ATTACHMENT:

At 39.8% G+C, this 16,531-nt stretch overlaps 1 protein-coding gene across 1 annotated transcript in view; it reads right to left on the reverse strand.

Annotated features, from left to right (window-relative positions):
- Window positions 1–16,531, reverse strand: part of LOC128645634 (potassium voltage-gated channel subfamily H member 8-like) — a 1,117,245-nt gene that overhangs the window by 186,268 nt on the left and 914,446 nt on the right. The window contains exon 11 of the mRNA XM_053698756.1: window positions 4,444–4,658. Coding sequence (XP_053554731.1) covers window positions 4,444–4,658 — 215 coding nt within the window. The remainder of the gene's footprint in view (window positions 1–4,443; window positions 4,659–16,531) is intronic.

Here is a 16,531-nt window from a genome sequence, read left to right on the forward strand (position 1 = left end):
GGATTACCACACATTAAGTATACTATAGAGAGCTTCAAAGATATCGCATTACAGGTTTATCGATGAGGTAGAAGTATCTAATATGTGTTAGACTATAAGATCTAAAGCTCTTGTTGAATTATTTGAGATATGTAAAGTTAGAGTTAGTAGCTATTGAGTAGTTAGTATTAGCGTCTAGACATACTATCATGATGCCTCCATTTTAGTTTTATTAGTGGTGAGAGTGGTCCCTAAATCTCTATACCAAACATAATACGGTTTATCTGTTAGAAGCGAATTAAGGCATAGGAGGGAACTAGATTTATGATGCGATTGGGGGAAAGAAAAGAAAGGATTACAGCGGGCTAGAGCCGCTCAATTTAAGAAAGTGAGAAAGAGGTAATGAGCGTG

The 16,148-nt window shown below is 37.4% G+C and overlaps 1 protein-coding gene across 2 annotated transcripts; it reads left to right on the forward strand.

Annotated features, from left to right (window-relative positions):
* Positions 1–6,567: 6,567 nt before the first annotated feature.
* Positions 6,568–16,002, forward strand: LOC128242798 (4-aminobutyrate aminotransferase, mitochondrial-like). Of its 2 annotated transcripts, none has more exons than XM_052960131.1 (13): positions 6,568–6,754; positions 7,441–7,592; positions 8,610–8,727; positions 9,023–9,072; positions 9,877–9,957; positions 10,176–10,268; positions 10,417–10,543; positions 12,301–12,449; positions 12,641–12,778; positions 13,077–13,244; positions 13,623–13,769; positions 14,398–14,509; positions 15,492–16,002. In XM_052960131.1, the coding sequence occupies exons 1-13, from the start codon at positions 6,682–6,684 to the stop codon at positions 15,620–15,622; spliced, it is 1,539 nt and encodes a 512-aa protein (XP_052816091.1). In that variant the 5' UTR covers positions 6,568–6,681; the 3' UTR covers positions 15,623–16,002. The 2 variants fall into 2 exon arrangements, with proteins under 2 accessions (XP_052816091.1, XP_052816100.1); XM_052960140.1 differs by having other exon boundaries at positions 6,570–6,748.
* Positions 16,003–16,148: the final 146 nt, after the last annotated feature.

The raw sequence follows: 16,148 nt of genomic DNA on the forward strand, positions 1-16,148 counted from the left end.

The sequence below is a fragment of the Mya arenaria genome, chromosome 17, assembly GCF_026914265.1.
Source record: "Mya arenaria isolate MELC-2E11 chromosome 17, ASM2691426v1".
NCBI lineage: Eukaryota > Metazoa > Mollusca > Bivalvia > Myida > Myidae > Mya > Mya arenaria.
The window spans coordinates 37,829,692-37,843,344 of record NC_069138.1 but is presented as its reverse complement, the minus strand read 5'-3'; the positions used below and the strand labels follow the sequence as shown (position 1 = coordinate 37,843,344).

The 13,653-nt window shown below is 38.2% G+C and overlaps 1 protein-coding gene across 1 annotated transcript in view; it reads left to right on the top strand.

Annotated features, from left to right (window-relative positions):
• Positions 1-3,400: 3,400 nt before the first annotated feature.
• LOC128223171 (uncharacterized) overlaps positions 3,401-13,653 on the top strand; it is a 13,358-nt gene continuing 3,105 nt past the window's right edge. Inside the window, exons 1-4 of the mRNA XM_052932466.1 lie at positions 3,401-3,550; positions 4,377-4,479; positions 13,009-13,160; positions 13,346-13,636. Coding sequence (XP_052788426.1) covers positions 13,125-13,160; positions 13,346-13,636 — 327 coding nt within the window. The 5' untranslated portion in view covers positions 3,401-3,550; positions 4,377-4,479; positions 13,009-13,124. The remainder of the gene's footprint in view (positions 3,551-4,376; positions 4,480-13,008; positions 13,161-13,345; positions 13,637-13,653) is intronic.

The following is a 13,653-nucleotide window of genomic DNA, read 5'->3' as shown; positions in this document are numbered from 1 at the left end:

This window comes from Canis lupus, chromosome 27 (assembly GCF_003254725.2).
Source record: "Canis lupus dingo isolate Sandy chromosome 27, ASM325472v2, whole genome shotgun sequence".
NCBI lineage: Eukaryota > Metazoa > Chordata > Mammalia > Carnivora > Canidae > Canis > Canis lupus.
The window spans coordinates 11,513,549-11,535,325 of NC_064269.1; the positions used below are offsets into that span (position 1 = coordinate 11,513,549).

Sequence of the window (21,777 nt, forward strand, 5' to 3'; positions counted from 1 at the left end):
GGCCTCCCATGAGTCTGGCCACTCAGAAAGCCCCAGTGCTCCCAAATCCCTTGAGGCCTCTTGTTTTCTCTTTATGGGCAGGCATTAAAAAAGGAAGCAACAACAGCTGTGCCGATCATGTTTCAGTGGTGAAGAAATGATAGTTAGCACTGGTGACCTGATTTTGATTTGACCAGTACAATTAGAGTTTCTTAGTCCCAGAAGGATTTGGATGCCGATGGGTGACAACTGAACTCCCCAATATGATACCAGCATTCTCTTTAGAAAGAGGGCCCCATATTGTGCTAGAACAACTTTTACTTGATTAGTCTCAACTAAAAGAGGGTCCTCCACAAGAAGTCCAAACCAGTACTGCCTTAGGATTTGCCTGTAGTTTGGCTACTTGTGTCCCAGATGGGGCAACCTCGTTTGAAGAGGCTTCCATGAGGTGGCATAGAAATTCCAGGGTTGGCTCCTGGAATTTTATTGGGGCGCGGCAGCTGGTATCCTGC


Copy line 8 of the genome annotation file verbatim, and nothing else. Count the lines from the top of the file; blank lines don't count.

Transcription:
* Positions 1–6,567: 6,567 nt before the first annotated feature.